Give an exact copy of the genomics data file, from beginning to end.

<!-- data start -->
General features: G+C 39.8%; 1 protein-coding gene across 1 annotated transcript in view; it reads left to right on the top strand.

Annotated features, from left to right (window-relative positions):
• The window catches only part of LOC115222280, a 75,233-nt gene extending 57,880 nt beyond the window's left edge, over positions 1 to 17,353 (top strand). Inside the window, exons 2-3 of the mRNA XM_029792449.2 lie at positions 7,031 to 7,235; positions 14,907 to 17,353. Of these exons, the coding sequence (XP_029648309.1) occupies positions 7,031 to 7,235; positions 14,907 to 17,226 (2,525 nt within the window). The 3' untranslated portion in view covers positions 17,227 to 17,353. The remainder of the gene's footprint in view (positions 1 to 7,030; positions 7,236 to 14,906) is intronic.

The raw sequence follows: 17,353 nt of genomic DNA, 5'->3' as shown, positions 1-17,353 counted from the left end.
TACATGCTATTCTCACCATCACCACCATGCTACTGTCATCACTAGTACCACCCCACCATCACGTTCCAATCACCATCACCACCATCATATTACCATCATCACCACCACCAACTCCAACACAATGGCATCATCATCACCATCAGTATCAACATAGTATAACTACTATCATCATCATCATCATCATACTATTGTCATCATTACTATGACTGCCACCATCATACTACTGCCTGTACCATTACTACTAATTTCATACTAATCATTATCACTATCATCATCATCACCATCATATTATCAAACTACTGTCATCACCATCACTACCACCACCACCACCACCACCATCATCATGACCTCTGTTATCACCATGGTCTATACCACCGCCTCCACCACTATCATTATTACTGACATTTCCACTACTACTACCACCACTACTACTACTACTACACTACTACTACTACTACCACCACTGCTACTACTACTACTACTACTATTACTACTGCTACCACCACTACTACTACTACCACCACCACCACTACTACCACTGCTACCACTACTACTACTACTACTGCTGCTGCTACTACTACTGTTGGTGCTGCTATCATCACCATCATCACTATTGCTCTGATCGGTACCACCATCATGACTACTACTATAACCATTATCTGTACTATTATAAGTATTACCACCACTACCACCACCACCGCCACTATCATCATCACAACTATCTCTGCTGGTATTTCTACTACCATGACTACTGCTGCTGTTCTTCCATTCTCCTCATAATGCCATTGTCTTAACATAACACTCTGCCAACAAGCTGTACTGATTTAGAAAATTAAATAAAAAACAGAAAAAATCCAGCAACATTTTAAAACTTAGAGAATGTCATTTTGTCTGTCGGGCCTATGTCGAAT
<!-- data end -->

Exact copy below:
General features: G+C 39.8%; 1 protein-coding gene across 1 annotated transcript in view; it reads left to right on the top strand.

Annotated features, from left to right (window-relative positions):
• The window catches only part of LOC115222280, a 75,233-nt gene extending 57,880 nt beyond the window's left edge, over positions 1 to 17,353 (top strand). Inside the window, exons 2-3 of the mRNA XM_029792449.2 lie at positions 7,031 to 7,235; positions 14,907 to 17,353. Of these exons, the coding sequence (XP_029648309.1) occupies positions 7,031 to 7,235; positions 14,907 to 17,226 (2,525 nt within the window). The 3' untranslated portion in view covers positions 17,227 to 17,353. The remainder of the gene's footprint in view (positions 1 to 7,030; positions 7,236 to 14,906) is intronic.

The raw sequence follows: 17,353 nt of genomic DNA, 5'->3' as shown, positions 1-17,353 counted from the left end.
TACATGCTATTCTCACCATCACCACCATGCTACTGTCATCACTAGTACCACCCCACCATCACGTTCCAATCACCATCACCACCATCATATTACCATCATCACCACCACCAACTCCAACACAATGGCATCATCATCACCATCAGTATCAACATAGTATAACTACTATCATCATCATCATCATCATACTATTGTCATCATTACTATGACTGCCACCATCATACTACTGCCTGTACCATTACTACTAATTTCATACTAATCATTATCACTATCATCATCATCACCATCATATTATCAAACTACTGTCATCACCATCACTACCACCACCACCACCACCACCATCATCATGACCTCTGTTATCACCATGGTCTATACCACCGCCTCCACCACTATCATTATTACTGACATTTCCACTACTACTACCACCACTACTACTACTACTACACTACTACTACTACTACCACCACTGCTACTACTACTACTACTACTATTACTACTGCTACCACCACTACTACTACTACCACCACCACCACTACTACCACTGCTACCACTACTACTACTACTACTGCTGCTGCTACTACTACTGTTGGTGCTGCTATCATCACCATCATCACTATTGCTCTGATCGGTACCACCATCATGACTACTACTATAACCATTATCTGTACTATTATAAGTATTACCACCACTACCACCACCACCGCCACTATCATCATCACAACTATCTCTGCTGGTATTTCTACTACCATGACTACTGCTGCTGTTCTTCCATTCTCCTCATAATGCCATTGTCTTAACATAACACTCTGCCAACAAGCTGTACTGATTTAGAAAATTAAATAAAAAACAGAAAAAATCCAGCAACATTTTAAAACTTAGAGAATGTCATTTTGTCTGTCGGGCCTATGTCGAAT